George Marcus is the Chancellor's Professor of Anthropology at UCI. Though Professor Marcus is not generally recognized for engaging the field of STS, he is deeply invested in understanding processes of scientific (social and otherwise) knowledge production and the relations between diverse modalities of expertise. Professor Marcus is interested in how this marginal, incomplete, and belated specialty of the cultural/ethnographic study of elites in anthropology (subsuming the early projects of his career, in Tonga, on capitalist dynasties etc.) has become the means of pursuing an anthropology of contemporary change in most topical arenas. His projects continue to be explicitly collaborative and therefore he has taken an interest in the nature of collaborations at the core of the contemporary practice of diverse ethnographic research. He argues for the necessity of working with experts and counterparts of various kinds as an orientation to fieldwork along with an abiding interest in the conditions of ordinary, often subatlern life that generates the complexities of multi-sited research about which he has written. His own work can be seen as a collaborative attempt at a systematic rearticulation, and in some sense, reinvention, of the norms and forms of the classic modality of research in social/cultural anthropology: fieldwork with the writing of ethnography as outcome.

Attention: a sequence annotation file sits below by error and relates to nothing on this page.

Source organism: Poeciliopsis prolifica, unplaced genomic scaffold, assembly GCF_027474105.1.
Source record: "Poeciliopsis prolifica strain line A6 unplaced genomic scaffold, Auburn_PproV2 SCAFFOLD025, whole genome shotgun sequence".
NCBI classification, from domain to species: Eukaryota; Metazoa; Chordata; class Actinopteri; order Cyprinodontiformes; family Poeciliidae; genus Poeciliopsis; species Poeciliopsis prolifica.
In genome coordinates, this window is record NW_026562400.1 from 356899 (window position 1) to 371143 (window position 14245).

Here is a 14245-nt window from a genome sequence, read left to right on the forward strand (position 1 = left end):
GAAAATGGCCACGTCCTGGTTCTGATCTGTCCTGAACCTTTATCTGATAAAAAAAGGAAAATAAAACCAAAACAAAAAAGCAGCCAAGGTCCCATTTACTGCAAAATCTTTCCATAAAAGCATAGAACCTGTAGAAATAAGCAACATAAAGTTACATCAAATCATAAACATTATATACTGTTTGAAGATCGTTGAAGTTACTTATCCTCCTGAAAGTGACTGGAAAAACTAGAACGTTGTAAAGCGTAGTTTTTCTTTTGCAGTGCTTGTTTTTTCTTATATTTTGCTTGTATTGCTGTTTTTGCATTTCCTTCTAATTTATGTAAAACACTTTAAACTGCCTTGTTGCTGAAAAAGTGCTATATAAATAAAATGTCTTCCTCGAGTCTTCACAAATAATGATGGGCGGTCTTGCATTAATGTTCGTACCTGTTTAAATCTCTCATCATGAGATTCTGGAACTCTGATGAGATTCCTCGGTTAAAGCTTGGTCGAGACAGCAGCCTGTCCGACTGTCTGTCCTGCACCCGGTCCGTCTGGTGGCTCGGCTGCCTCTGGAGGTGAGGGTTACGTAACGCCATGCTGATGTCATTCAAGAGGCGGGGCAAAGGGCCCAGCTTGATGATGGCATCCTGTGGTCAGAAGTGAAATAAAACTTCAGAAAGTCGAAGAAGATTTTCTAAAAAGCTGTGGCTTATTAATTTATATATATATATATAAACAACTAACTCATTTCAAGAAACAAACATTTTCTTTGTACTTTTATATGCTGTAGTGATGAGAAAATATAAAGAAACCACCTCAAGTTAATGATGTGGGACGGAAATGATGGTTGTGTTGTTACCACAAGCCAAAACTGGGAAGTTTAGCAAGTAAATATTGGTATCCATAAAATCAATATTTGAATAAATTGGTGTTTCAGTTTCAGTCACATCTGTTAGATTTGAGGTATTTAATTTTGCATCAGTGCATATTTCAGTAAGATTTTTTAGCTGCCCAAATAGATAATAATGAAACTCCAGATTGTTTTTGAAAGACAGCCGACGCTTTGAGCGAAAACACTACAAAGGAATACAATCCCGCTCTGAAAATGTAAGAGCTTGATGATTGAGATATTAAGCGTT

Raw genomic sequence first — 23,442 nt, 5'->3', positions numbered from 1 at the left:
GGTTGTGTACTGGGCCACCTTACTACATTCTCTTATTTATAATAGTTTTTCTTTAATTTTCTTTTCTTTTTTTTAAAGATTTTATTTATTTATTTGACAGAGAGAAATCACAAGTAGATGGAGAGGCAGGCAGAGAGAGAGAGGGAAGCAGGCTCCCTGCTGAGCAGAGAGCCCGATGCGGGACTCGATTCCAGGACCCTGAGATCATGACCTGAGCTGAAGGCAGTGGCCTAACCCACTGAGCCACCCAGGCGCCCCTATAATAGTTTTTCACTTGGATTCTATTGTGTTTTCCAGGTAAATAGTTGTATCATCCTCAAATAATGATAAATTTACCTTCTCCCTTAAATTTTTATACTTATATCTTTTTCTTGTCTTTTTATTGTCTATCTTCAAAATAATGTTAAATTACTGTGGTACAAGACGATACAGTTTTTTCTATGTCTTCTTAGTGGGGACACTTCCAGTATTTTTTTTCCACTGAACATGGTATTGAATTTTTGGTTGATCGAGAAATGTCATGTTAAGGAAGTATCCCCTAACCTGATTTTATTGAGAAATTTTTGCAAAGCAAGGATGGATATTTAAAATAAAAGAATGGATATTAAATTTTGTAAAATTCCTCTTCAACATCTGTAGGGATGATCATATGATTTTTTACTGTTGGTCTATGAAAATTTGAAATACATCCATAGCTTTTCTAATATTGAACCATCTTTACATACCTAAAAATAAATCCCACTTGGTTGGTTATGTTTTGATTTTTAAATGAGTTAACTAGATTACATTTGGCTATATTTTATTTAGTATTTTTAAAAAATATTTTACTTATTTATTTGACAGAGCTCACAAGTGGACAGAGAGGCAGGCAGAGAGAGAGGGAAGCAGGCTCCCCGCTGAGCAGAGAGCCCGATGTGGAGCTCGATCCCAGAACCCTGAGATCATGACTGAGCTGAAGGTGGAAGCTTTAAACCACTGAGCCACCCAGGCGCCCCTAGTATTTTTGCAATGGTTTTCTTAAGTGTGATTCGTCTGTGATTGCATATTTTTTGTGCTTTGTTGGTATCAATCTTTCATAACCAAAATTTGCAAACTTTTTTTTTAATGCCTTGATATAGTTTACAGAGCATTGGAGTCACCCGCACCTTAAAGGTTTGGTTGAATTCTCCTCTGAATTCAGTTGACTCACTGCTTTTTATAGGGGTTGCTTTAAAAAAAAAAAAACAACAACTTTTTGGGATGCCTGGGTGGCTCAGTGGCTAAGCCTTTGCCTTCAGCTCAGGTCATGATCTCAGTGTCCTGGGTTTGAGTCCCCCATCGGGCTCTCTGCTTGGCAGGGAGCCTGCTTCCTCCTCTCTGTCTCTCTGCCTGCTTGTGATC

This PECE essay helps to answer the STS Across Borders analytic question: “What people, projects, and products exemplify how this STS formation has developed over time?”
This essay is part of a broader exhibit on UCI Anthro STS.